And on to Cojocaru… yes, there were many good things in Act 1. Her Giselle is of real interest which is no surprise. Immediately we’re introduced to the combative aspects of her personality. The shy young girl and the inquisitive woman. And both facets are present throughout the act. Her characterisation is never dormant whether through conversation with her mother, her friends, or the visiting nobility – her Giselle is alive and cathartic.
Cojocaru’s dancing has a beautiful balance of thought and abandon. Nothing is throwaway, but nothing is staid either. That you can’t teach: it’s innate and builds with experience. She danced and inhabited the stage with ease, (maybe less so during her solo), and then there was the mad scene. Ratmansky made production choices at the beginning to not overly focus on her heart condition, so when it came to the mad scene it really felt like an unravelling. And she did it slowly. As the situation started to unfold between the courtiers and Albrecht you could see her on the sidelines taking it all in. A little stumble as she walked, dizziness, the eyes starting to glaze slightly. And then she progressed until a death that hit like a moving truck. Quick and instant. Her not being able to cope with the reality of the situation.
Trusch as her Albrecht was charming, which isn’t easy considering the character’s agenda. He brought a bounding puppy-style energy to the role, and it mostly worked. Sometimes there was perhaps a little too much misguided energy in characterisation, but generally it made sense and supported Giselle’s evident infatuation. His dancing was where all the quality resided and was exquisitely executed throughout. He has a beautiful use of plié, free yet well-shaped port de bras, and showed a character that never lost its commitment.
I was a little dubious at the start of act two, but my fears were settled quite quickly, primarily by Vladyslava Kovalenko, a Myrtha with authority. Her entrance consisted of a smooth yet agitato bourrée into the forest. When she hit centre, her veil flew off and she continued her journey directly forwards. It was sophisticated yet menacing. The ideal combo.
Ratmansky’s Wilis had a much more human feel than some other productions. These were women scorned – not ghouls. Their first group entrance onto the stage was also intriguing. It had the expected line patterning, but each step forward ended in a natural first position. This simple choice made a very strong statement about the humanity of the corps de ballet, which in turn made the narrative all the more believable.
The second act was full of choreographic choices and all the better for them. The overall impact was the presence of dancing, which makes one consider: what was I watching before elsewhere? And the answer is steps; steps executed to how ballet’s current value system expects them to be done: physical, extreme, and often narratively detached. Ratmansky’s approach changed the emphasis of almost everything we’ve become accustomed to. We weren’t asked to evaluate a développé above the head, but rather we were offered atmospheric contretemps to consider instead.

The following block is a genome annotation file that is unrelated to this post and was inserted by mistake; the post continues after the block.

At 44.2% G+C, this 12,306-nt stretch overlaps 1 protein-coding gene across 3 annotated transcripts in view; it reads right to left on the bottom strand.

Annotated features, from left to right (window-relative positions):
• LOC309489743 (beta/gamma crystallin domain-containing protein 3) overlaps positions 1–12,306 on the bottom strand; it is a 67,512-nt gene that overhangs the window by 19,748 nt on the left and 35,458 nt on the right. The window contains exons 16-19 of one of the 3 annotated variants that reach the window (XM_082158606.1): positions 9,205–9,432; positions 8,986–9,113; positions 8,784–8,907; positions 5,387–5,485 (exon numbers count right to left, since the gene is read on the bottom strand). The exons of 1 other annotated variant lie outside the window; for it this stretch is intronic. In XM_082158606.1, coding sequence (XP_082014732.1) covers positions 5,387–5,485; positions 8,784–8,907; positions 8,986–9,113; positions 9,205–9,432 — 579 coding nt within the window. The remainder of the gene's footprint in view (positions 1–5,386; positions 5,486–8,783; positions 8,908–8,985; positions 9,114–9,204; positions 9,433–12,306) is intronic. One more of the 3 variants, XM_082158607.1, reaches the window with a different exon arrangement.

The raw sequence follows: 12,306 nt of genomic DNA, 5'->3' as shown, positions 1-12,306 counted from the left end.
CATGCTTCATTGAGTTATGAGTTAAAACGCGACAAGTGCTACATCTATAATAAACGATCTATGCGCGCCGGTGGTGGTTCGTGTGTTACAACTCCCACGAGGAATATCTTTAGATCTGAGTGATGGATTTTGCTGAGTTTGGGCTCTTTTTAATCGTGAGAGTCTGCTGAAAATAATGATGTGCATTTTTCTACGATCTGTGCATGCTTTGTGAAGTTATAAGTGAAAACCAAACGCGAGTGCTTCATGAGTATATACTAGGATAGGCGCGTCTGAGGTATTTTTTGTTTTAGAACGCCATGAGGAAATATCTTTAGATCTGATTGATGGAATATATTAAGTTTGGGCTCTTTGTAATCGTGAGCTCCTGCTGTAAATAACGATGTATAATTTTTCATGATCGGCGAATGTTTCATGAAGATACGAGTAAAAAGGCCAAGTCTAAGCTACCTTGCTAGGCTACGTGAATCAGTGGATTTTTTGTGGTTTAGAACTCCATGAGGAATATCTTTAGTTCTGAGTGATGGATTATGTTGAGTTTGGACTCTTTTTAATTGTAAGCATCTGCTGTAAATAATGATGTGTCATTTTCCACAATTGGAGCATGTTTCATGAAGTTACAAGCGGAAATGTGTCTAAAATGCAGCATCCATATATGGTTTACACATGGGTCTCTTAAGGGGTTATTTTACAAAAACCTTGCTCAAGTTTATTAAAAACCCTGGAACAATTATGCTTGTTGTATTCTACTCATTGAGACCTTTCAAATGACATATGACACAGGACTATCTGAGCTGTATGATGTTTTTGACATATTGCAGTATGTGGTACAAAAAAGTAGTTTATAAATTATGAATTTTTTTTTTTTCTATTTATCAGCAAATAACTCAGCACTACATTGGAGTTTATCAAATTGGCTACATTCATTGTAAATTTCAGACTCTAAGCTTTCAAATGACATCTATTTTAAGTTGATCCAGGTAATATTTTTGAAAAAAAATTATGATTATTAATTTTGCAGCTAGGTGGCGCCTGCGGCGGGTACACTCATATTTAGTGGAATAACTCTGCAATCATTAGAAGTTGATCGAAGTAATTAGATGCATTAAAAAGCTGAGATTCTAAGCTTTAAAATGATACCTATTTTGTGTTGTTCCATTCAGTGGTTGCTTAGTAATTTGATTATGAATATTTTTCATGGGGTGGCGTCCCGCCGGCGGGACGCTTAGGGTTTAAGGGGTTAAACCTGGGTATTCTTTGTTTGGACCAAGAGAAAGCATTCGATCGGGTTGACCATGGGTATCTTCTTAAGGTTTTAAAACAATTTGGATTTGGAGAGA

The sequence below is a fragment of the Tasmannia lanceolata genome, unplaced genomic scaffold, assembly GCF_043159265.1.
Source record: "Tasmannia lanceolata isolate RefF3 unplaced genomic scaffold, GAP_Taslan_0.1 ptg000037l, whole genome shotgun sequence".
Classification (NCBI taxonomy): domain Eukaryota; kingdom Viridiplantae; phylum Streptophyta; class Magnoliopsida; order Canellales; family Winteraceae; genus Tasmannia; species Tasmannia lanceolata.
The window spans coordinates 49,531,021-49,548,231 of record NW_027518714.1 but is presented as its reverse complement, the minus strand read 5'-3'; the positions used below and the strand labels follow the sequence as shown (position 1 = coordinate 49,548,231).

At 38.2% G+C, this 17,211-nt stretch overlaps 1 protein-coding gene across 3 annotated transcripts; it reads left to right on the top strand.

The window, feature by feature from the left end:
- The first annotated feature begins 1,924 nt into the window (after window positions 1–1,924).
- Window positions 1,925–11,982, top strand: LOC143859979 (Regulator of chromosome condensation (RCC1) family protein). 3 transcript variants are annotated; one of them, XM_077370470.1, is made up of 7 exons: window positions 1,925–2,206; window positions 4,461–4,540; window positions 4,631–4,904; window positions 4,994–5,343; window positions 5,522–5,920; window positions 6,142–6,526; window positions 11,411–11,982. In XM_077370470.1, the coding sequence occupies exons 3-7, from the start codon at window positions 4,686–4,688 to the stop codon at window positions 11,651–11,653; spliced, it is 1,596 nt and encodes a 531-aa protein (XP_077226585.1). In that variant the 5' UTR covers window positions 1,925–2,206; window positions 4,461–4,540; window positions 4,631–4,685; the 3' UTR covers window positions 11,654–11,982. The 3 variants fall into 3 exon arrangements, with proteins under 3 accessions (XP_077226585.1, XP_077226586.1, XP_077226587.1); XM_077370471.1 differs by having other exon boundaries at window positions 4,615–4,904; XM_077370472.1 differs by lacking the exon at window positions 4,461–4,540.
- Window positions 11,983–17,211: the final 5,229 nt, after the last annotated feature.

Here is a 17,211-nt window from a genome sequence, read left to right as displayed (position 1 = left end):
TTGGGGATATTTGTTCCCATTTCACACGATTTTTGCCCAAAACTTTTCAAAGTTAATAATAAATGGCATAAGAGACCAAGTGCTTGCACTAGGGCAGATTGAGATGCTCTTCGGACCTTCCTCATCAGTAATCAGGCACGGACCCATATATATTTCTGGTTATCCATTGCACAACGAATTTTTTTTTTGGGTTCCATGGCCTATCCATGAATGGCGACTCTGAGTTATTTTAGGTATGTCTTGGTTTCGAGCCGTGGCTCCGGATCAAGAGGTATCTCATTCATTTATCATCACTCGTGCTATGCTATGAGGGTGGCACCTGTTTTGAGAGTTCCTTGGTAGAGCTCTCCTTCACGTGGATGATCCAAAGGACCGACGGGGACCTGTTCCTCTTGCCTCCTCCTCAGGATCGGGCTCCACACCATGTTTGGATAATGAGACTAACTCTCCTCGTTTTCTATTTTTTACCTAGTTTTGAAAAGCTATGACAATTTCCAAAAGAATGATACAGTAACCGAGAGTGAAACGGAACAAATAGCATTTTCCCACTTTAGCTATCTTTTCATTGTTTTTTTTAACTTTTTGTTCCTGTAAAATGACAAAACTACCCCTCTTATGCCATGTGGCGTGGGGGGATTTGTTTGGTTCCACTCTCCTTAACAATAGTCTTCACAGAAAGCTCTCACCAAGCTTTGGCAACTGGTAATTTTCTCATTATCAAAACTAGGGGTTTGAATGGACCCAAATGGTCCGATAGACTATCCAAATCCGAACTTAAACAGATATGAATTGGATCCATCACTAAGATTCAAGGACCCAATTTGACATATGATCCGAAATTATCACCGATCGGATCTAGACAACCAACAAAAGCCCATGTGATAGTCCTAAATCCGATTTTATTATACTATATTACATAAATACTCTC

Myrtha’s choreography didn’t have the usual grand allegro focus. This Myrtha is about dynamic, covering space, and speed. These elements allowed Kovalenko to develop a character of frustration, impatience and heartlessness. She also did brilliant things with her eyes with aggressive side-eye, exasperated rolls. So much happening in such a condensed way.
It was also wonderful to see the Fugue included. It gives such a different mood sandwiched between Hilarion’s demise and the central pas de deux. Ratmansky’s Fugue was one of both threat and frustration, culminating in Myrtha physically pulling Giselle away from her grave where she’s protecting Albrecht to explain herself. More brilliant storytelling.
Ratmansky used the infamous Giselle solo adage that followed as a narrative tool rather than a clickbait moment. After her promenade, Albrecht tries to come towards her, but Giselle uses her port de bras to keep him away, all the time in subservience to Myrtha. It was a revelation. The dancing continued. This version of the pas de deux had more speed, and subsequently more sense of connectedness – they didn’t seem to stop. However, it didn’t feel rushed, but it did feel quite different to the usual promenade in penché at a glacial pace. The way it finished was heartbreaking with Giselle kneeling with her face in her hands. And this wasn’t performative – this was a woman who’d died through disappointment and was having to live it all again.
If anyone was a match for Kovalenko’s Myrtha it was Trusch’s Albrecht. He did a beautiful solo, full of interpretation, evident in his mournful grand pose attitude derrière with downturned eyes. When he fell to the floor in exhaustion and all the women on stage lunged forward, there was a collective gasp. And then the timing of daybreak’s first bell chime and Cojocaru’s eyes lifting to see the first rays of sunlight was an unforgettable moment.